In the presence of BP, Biotin-H1 was opened from the sticky end and paired with BP, undergoing an unbiased strand-displacement interaction. Immediately following this event, the newly released sticky end of the Biotin-H1 hairpin hybridized with the Biotin-H2 hairpin from its sticky end via a strand displacement reaction, generating new single-stranded linker sequences that were identical to BP. In this way, the opening of hairpins continued, accompanied by strand displacement reactions, until the formation of a long linear nanostructure labeled with biotin group. Upon SA-HRP addition, HCR-HRP nanocomposites were formed via biotin-streptavidin interactions. As shown in Fig.2A, OD450 of the HCR-based system was obviously higher than that of the non-HCR system, and the sensitivity was noticeably improved, clearly indicating that the signal amplification effect of HCR process, which was at least 4-fold greater than that in the non-HCR method. In addition, transmission electron microscope (TEM) was further employed to observe the morphology of the assembled HCR-HRP nanostructures. From Fig.2B, morphology with helical nanocomposites was observed. The result suggested the successful formation of the HCR-HRP nanostructures.



Fig. 2 (A, left) Comparison of OD450 with different concentrations of LPS (ng/mL) between with and without HCR-HRP. (B, right) Transmission electron microscope (TEM) of HCR-HRP nanostructures


Outstanding sensitivity and selectivity.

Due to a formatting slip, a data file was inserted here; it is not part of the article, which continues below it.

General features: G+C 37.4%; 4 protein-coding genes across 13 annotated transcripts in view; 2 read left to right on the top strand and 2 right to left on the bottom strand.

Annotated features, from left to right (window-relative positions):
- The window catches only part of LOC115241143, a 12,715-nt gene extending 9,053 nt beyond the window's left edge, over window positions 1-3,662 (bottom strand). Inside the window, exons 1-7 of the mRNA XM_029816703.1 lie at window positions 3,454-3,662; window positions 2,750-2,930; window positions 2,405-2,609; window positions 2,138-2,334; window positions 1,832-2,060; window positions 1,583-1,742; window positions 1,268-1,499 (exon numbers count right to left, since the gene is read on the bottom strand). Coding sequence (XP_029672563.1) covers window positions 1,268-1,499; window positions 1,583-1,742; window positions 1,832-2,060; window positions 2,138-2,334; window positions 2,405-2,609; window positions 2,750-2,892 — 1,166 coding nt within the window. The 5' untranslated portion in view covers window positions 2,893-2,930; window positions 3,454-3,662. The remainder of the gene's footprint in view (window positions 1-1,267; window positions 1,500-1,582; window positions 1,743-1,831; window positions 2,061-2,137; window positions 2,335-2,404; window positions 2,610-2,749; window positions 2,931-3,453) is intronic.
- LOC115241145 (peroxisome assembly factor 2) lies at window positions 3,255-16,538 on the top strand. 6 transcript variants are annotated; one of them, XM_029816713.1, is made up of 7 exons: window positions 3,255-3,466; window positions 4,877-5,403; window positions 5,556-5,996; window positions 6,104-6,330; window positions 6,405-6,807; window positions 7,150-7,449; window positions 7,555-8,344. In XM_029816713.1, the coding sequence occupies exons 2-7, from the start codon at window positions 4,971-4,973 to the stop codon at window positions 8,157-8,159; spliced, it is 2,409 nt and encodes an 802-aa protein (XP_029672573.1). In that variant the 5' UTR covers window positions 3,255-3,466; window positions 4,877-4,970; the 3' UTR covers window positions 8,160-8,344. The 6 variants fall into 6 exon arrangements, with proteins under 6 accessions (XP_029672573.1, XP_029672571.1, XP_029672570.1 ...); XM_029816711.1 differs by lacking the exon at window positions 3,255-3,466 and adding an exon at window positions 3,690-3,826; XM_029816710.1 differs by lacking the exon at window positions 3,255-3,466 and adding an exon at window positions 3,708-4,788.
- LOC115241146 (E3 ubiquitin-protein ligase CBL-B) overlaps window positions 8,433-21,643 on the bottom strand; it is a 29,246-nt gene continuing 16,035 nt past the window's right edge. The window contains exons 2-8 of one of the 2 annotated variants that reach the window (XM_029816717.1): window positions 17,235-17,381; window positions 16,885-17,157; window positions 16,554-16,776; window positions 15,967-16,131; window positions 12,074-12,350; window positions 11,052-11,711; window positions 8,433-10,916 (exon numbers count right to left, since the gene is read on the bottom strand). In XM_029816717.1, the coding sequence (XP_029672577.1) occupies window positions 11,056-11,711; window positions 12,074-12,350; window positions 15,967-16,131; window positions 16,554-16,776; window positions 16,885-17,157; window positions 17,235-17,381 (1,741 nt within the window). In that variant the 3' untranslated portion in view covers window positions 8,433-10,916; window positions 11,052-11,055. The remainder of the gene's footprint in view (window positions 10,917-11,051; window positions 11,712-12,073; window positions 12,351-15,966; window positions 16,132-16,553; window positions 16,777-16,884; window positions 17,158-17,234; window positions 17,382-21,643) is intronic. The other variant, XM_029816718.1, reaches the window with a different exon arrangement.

By virtue of the optimal conditions, the sensitivity and quantitative range of the BTTS aptasensor were evaluated for the detection of a series of different concentrations of LPS from E. coli O111:B4. As shown in Fig. 3A, the plot of optical intensity at 450 nm versus the concentration of LPS displayed a good linear relationship in the range from 1 to 150 ng/mL with a regression equation expressed as y = 0.016x + 0.6226, and the correlation coefficient was 0.9981. The limitation of detection (LOD) was calculated to be 50 pg/mL in terms of the rule of three times the standard deviation over the blank response. Moreover, the analytical performances of different techniques for LPS analysis are summarized and the sensitivity of the BTTS aptasensor is competitive compared to these techniques, which should be attributed to the nudity of the aptamers and HCR-HRP nanostructures for signal amplification.

The specificity of the BTTS turn-on aptasensor was evaluated by challenging the system against other interfering agents; e.g., D-mannose, BSA, peptidoglycan from S. aureus, hemoglobin (Hb), glucose, human serum albumin (HSA) and LPS from E.coli O55:B5. As indicated in Fig. 6B, in contrast to significant responses observed for LPS and the mixture containing the above seven interferences, other agents showed very low interference to LPS detection. Such an excellent selectivity might be attributed to the high specificity of the aptamer of LPS from E. coli O111:B4. Hence, the developed BTTS turn-on aptasensor could be used for specific detection of LPS.



Fig. 3 Analytical performance of the BTTS aptasensor for LPS detection. (A) Calibration plot of optical density vs. LPS detection. The dotted line represents the linear fit to the data. The inset shows semi- quantitatively color chart (upper) and chromogenic signal output (middle), the concentrations from left are 1, 10, 20, 50, 100 and 150 ng/mL of LPS. (B) Specificity of the BTTS aptasensor toward (a) blank control, (b) 50 ng/mL D-mannose, (c) 50 ng/mL BSA, (d) 50 ng/mL peptidoglycan from S. aureus, (e) 50 ng/mL Hb, (f) 50 ng/mL glucose, (g) 50 ng/mL HAS, (h) 50 ng/mL LPS from E.coli O55:B5, (i) 50 ng/mL D-mannose + 50 ng/mL BSA + 50 ng/mL peptidoglycan from S. aureus + 50 ng/mL Hb + 50 ng/mL glucose + 50 ng/mL HAS + 50 ng/mL LPS from E.coli O55:B5 + 50 ng/mL LPS from E.coli O111:B4, (j) 50 ng/mL LPS from E. coli O111:B4. Error bars represent the standard deviation (N = 3).